I'm working on an assignment where we are to use a deque to manage a "stock portfolio". Basically, commands are read in from a file where an operation is given, a value per share, and a total number of shares are given. We have to obviously read in the stock information and save it onto the deque. However, the catch is that I cannot use the deque as a queue (which would obviously make this program very simple). We have to come up with some sort of system to store the information and access it again.
My current thought process on this, which I know is full of flaws, but is my best attempt so far is this:
The input is read to alternate ends of the deque, when one of the objects is 'depleted' of stocks, it is removed from the deque. I guess a visualization of what I WANT to do is as follows...
1 3 5 .... 6 4 2
then when '1' becomes 'depleted...
3 5 ... 6 4 2
This is what I WANT to happen, but I don't think it's possible without sorting (and this would be a pain in the butt to program a sorter to do that...)
However, I think the way it's actually going to happen is...
5 3 1 .... 2 4 6
Can anyone give me some advice on a better design? I have been tinkering around with this idea for several hours now trying to come up with a better idea, but this is honestly the only use I can think of. I can see how deques would be useful if you wanted to cancel an operation before it was executed, or if you wanted to place priority on an item and have it executed before anything else, but I really don't see how this would be implemented in a simple first in, first out implementation that we have to do essentially...
Now, going through all the transactions we can state that we currently have 7 A and that net cash flow has been -15. This, however, means that the transactions are stored and getting current status requires iterating over the whole list.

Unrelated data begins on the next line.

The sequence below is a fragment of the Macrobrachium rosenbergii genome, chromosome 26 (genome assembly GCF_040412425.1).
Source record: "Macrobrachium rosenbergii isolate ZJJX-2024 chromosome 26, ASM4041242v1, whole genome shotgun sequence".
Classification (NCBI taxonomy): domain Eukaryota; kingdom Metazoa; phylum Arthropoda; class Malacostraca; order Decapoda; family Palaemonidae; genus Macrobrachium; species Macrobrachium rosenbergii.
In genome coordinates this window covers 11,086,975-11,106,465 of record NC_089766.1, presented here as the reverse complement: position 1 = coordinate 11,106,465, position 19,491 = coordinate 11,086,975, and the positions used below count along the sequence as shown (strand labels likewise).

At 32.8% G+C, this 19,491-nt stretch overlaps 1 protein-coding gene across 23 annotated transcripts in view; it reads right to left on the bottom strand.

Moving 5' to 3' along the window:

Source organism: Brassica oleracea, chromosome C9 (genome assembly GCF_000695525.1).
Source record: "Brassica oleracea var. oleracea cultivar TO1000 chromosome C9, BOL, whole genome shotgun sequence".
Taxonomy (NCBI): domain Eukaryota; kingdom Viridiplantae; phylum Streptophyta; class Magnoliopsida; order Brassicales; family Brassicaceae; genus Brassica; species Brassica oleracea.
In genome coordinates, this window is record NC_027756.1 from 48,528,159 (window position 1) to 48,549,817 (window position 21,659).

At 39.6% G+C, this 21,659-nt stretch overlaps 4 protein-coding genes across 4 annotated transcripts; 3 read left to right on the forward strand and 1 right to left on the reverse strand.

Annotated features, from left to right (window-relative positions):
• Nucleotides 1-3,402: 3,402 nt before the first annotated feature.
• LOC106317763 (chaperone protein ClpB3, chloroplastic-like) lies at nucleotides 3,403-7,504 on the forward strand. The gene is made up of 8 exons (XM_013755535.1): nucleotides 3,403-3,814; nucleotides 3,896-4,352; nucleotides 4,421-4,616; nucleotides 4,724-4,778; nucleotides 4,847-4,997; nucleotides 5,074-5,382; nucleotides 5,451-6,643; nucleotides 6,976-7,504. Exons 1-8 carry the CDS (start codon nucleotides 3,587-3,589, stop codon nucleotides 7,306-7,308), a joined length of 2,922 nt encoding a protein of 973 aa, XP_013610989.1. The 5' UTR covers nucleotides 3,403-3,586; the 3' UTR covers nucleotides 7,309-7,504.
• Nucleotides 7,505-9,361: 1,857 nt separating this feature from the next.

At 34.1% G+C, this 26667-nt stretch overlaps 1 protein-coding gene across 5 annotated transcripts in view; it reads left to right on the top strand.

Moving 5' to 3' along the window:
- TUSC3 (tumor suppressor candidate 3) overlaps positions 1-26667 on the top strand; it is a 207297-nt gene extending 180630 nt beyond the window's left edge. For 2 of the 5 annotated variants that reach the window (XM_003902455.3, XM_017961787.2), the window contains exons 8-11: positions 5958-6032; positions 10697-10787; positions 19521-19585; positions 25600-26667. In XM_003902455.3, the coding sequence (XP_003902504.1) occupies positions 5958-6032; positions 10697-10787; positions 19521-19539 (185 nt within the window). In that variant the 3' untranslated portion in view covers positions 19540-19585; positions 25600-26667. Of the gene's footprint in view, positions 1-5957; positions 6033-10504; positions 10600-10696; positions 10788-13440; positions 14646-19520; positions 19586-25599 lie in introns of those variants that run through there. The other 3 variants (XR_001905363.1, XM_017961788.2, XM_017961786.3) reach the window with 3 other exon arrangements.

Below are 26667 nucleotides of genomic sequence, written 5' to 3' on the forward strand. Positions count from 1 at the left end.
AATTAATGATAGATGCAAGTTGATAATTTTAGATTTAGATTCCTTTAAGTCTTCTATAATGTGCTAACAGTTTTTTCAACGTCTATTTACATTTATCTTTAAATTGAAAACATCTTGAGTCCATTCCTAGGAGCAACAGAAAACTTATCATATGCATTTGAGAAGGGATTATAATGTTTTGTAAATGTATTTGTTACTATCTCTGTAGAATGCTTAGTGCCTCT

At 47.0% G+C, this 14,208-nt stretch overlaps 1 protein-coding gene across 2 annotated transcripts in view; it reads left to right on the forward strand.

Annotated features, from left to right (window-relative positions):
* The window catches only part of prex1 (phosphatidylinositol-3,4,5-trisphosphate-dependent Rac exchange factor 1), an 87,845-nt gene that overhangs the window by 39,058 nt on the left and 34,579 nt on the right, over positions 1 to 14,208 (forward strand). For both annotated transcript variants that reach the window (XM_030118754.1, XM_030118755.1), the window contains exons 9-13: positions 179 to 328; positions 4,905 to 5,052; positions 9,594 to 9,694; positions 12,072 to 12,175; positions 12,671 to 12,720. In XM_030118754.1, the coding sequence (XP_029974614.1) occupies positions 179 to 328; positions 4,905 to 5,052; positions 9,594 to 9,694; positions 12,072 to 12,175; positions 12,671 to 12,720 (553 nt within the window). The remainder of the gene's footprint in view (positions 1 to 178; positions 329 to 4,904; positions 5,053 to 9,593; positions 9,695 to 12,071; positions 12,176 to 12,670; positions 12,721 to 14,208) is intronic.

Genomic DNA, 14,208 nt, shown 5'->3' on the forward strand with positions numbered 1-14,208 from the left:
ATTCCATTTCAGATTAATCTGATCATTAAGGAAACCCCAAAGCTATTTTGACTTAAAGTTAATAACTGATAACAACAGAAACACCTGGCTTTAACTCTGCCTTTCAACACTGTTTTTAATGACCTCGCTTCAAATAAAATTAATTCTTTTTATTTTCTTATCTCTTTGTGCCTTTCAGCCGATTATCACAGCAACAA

On the other hand one could only keep track of the count and cash so that there is only one entry for stock A that gets updated:
1 2 3 4
That sounds more like a std::map<stockname, pair<count,cash>>, but of course a list or deque could do (bit better than a vector for "depletions").
Sorry, I should have been more specific last night with the input (it was my last post before heading to bed). My question was more about using a deque in a unique way rather than actually implementing this program, I should have made that more clear.
The file input comes in this form...
1 2 3
BUY 0.25 100
BUY 1.25 25
SELL 2.25 110
This is supposed to result in output saying something like...
1 2 3
Bought 100 shares at $0.25
Bought 25 shares at $1.25
Sold 110 shares at $2.25 for a profit of $210.00
The way I'm planning on storing this information is just making a struct called "Stock" with two variables: numShares, valShares. (This will store the number of stocks bought and the original value of each stock). When a "BUY" function is read in, the data will be saved to a struct and then put on the deque. When a "SELL" function is read in, the information will be read to a "operator" object which will perform math on the appropriate deque object, removing it if necessary and finishing the operation on the next object(s).
I have the logic already figured out for this program, it should be fairly straight forward, I just can't think of any other way to use the deque other than the obvious use of "first in, first out".
So selling the 110 will use all 100 from the first buy (removing that entry) and 10 from the second buy (modifying that entry), leaving 15 shares at $1.25 as the only entry in the deque? Calculating profit/loss would deduct the purchase cost(s) from the sale (first bought, first sold principle).
When all transactions have been processed, the deque contains remaining shares (in one or more entries).
Furthermore, a sale that would sell more shares from the portfolio than there is, would be flagged as an error?